Approximately 16 species of common coqui, members of the diverse neotropical frog genus Eleutherodactylus, are known in Puerto Rico. Of these 16, 13 have been found in El Yunque National Forest.

This small frog earned its Puerto Rican common name due to the call of the most common coquí species in Puerto Rico, Eleutherodactylus coqui, which begins as the sun sets and ends in the early dawn. This has made it an animal of great endearment to Puerto Ricans.

Although the coquí is an amphibian, it possesses some features that are unusual in frogs. These differences are seen mainly in its morphology, reproduction and developmental stages. In terms of morphology, the coquí does not have webbing between its toes because it is a tree dweller in moist environments.

Another significant difference is that it does not have a definitive larval stage and the eggs laid by the female are terrestrial instead of aquatic. This means that a miniature frog-let, rather than a tadpole, arises from the incubation period.

Neotropical migrant birds breed in North America and migrate to the south for the winter. Approximately 35 species of these migratory birds either winter or pass through El Yunque during this season. They contribute significantly to the total animal diversity of the forest. The recent decline in the population of migratory birds throughout North America, Mexico, Central America and the Caribbean is of growing concern.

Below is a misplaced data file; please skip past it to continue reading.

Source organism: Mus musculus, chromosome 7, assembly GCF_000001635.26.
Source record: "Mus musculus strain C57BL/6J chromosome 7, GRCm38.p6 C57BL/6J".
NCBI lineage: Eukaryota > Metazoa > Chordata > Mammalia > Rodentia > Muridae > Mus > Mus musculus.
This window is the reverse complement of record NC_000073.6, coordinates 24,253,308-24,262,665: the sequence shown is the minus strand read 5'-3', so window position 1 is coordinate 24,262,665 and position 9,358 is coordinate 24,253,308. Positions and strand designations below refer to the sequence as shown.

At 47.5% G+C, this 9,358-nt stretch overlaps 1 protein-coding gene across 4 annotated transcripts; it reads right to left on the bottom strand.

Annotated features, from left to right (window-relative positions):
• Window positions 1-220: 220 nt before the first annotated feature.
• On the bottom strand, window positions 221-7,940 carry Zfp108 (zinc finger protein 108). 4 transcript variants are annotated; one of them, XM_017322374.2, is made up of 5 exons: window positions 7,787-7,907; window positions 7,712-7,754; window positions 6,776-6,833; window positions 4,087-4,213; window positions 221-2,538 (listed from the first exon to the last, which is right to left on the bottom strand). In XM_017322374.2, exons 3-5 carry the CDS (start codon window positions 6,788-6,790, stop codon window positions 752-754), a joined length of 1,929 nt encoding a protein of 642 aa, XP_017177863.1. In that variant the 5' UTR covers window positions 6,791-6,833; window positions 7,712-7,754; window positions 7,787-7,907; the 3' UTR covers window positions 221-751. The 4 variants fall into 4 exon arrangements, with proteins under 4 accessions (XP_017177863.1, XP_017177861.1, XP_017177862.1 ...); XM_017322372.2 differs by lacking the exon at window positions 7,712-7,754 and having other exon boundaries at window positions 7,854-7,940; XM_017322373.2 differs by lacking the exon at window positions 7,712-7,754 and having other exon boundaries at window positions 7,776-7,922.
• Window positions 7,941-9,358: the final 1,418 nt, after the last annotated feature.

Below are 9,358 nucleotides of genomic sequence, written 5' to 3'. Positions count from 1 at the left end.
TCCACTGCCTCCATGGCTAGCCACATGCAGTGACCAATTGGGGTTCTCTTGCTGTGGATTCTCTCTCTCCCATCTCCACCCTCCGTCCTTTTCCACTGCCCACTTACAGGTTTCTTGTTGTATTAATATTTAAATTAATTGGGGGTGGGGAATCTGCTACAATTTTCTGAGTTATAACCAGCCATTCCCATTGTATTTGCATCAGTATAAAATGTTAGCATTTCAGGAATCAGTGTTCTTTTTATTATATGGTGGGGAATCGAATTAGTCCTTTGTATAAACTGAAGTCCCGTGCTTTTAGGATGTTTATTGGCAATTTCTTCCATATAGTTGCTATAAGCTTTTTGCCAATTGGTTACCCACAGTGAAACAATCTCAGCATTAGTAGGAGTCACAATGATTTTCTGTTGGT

Major causes of declines in the populations of many of these species are believed to stem from the fragmentation of North American breeding habitats; also the loss of wintering habitats in Mexico, Central and South America, and the Caribbean.

Rivers and streams provide aquatic habitats for organisms that are important elements of the forest’s biological diversity. Most perennial (flowing year-round) and many ephemeral (flowing for short periods yearly) streams in the forest support many aquatic species.

Aquatic species include seven species of fish, nine species of freshwater shrimp and one species of freshwater crab. For ecological as well as recreational reasons the forest’s aquatic resource values are very significant.